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Project management, rugby and agile project planning

Redaktion Can Do
06.11.2020 | 2 min reading time

dave-adamson-XXqNsborcjU-unsplashWhat do project management and rugby have in common? Not too much at first sight. In rugby, if there are minor rule violations, an out or unauthorized forward play of a ball, the game is restarted by default with a kind of "ordered scrum". Here the players face each other in a predetermined system and then start the game. Figuratively speaking, agile project management works similarly - especially in product and software development.
The basic idea: Many projects are simply too complex and unpredictable to be able to assess them with certainty from the outset. Scrum therefore tries to simplify complex projects and to always look at individual sub-steps in a new way and adapt them to new conditions.

The requirements for a product, for example, are not finally defined at the beginning of the project, but are continually re-evaluated and adjusted as necessary - as after a breach of the rules in rugby, where all the players start again together from the "crowd" and start the game all over again.

Special emphasis is placed on involving the customer or user from the very beginning. Extensive documentation is largely dispensed with, the focus being on the development of the product and its design. Fixed time intervals are defined and then strictly adhered to. Due to the rhythm achieved in this way, the Scrum team and the client can adjust exactly to when the next development step is worked out and the respective partial result is presented. The intervals are deliberately kept very short and are in the range of 2-3 weeks. Then a presentation of the results completed by then takes place in the presence of the client. This meets the demand for agility, because deviations or errors can be recognized immediately and corrected in the following period.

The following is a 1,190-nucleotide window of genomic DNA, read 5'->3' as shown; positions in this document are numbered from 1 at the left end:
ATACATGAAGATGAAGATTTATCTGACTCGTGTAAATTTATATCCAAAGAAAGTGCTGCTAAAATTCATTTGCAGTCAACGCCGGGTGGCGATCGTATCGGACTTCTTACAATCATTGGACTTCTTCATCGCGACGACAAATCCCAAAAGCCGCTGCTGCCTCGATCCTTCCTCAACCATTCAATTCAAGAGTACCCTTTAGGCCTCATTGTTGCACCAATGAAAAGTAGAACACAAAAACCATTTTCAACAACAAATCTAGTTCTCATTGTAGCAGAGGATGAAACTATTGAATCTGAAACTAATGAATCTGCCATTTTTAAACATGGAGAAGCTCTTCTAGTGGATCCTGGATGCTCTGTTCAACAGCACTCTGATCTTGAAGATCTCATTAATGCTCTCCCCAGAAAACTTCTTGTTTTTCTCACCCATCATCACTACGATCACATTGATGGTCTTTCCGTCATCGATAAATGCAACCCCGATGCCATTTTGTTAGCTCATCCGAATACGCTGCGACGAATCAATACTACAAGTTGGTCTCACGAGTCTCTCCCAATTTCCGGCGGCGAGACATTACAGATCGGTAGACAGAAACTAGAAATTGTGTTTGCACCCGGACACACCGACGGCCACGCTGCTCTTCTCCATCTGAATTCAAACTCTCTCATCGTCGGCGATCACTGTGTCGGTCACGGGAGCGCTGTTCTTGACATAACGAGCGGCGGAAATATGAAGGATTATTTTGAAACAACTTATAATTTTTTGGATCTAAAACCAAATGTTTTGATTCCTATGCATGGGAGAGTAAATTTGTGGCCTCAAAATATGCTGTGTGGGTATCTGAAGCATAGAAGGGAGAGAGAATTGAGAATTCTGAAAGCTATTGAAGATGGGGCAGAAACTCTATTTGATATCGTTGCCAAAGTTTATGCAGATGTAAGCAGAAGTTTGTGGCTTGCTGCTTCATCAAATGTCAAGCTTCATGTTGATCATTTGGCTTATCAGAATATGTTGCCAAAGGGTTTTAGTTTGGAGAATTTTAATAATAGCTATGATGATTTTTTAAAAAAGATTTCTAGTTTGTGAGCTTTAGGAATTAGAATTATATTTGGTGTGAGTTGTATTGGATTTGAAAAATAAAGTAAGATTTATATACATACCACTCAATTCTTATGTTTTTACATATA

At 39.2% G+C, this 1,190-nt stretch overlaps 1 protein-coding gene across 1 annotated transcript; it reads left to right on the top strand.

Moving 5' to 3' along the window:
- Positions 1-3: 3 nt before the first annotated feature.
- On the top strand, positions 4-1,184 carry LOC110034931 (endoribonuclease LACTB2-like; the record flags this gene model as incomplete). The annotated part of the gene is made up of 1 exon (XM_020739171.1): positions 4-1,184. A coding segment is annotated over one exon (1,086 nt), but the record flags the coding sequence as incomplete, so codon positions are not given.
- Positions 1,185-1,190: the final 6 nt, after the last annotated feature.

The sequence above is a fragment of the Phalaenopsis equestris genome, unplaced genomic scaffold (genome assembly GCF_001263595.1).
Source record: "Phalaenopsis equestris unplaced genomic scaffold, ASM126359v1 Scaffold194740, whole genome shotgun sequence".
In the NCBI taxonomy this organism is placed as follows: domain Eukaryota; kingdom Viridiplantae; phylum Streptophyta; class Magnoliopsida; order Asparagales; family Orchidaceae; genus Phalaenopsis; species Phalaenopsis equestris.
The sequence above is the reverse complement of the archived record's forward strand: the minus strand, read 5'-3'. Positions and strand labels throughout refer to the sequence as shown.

Another fixed rhythm concerns the work of the actual development or Scrum team. During the daily Scrum Standup (duration exactly 15 minutes) the progress and obstacles in the development or programming of the previous day are visibly recorded. Obstacles are then promptly removed, and the team discusses what can be tackled next. This enables a high degree of transparency.

Ottmann und PartnerOttmann & Partner GmbH Management Consulting offers Scrum seminars as preparation for the certification exam for Scrum Manager (CertScrumMr (IAPM)), further information can be found here


About Dr. Roland Ottmann

Roland Ottmann is the founder of Ottmann & Partner GmbH Management Consulting (www.ottmann.de) and is considered a proven expert in project management. He studied mechanical engineering and business administration (MBA) and received his doctorate in business administration from the Ecole Supérieure de Commerce - Lille et Paris. Since 1985 he has gained practical experience in project management as a project and programme manager, consultant, trainer (e.g. for the 4 Level Qualification Concept of the IPMA International Project Management Association) and coach for project and programme managers. In 1996 he initiated the German Project Management Award and in 1998 the International Project Management Award.

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Unser Team veröffentlicht an dieser Stelle Best Practices aus dem Projekt- und Ressourcenmanagement.